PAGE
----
- Introduction to Risk Management
- Risk Management in High Risk Environments
- Risk Management in UNDP-managed Global Fund Grants
- Risk management in UNDP
- UNDP Risk Management in the Global Fund Portfolio
- Capacity Assessment and Approval Process
- Engaging Sub-recipients
- Managing Sub-recipients
- Selecting Sub-recipients
- Sub-recipient Management in Grant Lifecycle
- Audit and Investigations
UNV deploys over 7,500 UN Volunteers each year with approximately 40 sister UN entities in over 140 countries, as well as 15,000 online volunteers. Numerous UNDP-supported Global Fund programmes have benefited from the engagement of UN Volunteers, who bring both specialized expertise and, in many cases, local knowledge and links to communities.
UNDP has benefited from the support of UN Volunteers across a range of functions pertaining to its health implementation portfolio. With the intensive need for specialized expertise entailed in the management of Global Fund grants in particular, coupled with resource and capacity constraints that characterize many operational contexts, engaging UN Volunteers may prove a cost- effective and flexible option for UNDP Programme Management Units (PMUs) to address human resource gaps.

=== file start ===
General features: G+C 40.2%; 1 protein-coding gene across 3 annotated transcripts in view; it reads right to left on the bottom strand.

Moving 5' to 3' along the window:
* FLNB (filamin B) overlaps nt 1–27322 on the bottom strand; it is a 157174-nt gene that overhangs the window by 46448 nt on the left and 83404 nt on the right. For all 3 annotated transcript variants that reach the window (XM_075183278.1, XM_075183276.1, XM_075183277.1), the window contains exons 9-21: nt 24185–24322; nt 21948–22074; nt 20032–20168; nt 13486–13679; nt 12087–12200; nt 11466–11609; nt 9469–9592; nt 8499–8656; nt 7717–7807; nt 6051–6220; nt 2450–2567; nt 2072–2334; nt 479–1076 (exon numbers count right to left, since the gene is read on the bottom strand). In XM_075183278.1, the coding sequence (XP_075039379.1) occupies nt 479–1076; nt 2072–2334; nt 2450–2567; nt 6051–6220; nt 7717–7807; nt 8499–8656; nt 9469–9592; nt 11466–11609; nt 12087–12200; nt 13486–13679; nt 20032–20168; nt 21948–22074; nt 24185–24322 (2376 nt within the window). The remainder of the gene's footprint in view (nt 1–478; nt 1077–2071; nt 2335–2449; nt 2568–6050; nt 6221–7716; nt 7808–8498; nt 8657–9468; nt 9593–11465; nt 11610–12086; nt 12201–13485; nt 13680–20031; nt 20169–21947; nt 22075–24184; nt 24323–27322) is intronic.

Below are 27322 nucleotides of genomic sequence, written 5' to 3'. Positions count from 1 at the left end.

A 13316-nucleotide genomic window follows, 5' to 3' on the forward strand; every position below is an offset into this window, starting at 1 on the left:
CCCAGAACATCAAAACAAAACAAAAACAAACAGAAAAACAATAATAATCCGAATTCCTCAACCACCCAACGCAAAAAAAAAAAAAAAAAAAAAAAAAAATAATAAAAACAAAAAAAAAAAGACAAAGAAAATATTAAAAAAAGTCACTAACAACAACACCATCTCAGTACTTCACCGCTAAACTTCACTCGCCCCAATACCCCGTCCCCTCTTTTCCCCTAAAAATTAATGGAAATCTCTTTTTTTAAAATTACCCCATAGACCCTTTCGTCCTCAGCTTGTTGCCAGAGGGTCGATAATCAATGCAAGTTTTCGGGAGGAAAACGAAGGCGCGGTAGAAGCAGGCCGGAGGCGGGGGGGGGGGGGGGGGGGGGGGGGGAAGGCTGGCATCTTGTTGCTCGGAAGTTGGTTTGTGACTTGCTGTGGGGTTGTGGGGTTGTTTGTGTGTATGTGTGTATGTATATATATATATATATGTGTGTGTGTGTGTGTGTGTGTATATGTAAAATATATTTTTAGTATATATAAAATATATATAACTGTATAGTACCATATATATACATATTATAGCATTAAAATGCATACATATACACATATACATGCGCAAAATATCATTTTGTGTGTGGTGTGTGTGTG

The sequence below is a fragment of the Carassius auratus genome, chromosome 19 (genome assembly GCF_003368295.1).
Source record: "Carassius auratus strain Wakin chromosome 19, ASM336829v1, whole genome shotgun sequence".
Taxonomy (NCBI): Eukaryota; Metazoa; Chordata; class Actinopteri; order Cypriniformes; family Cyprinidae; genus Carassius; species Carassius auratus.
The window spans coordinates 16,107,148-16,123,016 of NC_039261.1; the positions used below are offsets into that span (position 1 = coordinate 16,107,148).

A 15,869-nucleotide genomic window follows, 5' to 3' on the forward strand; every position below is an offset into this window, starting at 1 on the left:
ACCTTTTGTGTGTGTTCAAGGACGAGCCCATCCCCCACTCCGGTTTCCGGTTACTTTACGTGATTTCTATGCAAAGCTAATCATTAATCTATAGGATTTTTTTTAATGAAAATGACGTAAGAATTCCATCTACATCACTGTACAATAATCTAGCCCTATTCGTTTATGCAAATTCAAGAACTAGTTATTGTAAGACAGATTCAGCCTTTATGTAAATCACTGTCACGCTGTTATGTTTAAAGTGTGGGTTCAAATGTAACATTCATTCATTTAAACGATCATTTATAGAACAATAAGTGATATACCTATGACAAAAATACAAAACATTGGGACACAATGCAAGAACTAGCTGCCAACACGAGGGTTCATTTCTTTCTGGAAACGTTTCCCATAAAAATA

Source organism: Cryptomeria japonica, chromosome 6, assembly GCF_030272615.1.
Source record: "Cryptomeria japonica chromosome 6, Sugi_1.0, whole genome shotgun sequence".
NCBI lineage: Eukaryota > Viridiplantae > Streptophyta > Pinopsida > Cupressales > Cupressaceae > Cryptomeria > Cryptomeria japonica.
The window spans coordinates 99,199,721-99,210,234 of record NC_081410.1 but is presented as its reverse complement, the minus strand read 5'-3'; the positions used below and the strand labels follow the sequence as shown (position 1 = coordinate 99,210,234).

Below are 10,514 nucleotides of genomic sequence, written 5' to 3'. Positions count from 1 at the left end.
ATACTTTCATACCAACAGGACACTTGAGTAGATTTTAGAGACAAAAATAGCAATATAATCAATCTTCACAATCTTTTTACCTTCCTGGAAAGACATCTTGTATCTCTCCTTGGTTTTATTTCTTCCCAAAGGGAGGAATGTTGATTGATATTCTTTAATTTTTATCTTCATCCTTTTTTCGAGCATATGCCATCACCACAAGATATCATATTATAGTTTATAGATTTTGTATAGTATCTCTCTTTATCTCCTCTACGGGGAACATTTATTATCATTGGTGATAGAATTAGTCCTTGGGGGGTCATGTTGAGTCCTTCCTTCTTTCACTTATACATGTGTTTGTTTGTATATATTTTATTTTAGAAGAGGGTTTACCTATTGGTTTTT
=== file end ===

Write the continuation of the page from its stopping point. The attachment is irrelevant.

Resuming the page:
UNV offers a global talent pool with over 300,000 profiles of well-qualified volunteer candidates; a legal framework for engaging UN Volunteers that comprises conditions of service and the UNV code of conduct; a diverse set of volunteer categories, and a comprehensive package of benefits and entitlements to candidates. The global talent pool is cultivated by special calls to boost the number of candidates in priority and emerging areas for UN partners, including in monitoring and evaluation, as well as rapid response solutions to global health emergencies.
Health is among the top 10 areas of expertise currently represented in UNV’s global talent pool. More broadly, UNV maintains a significant number of candidates in the roster with expertise in programmatic and policy areas that are relevant to the profiles required for PMUs, such as experts in finance, M&E, programme management, procurement, human rights, and health service delivery. Examples of relevant UN Volunteer assignments with UNDP and other UN agencies are included below: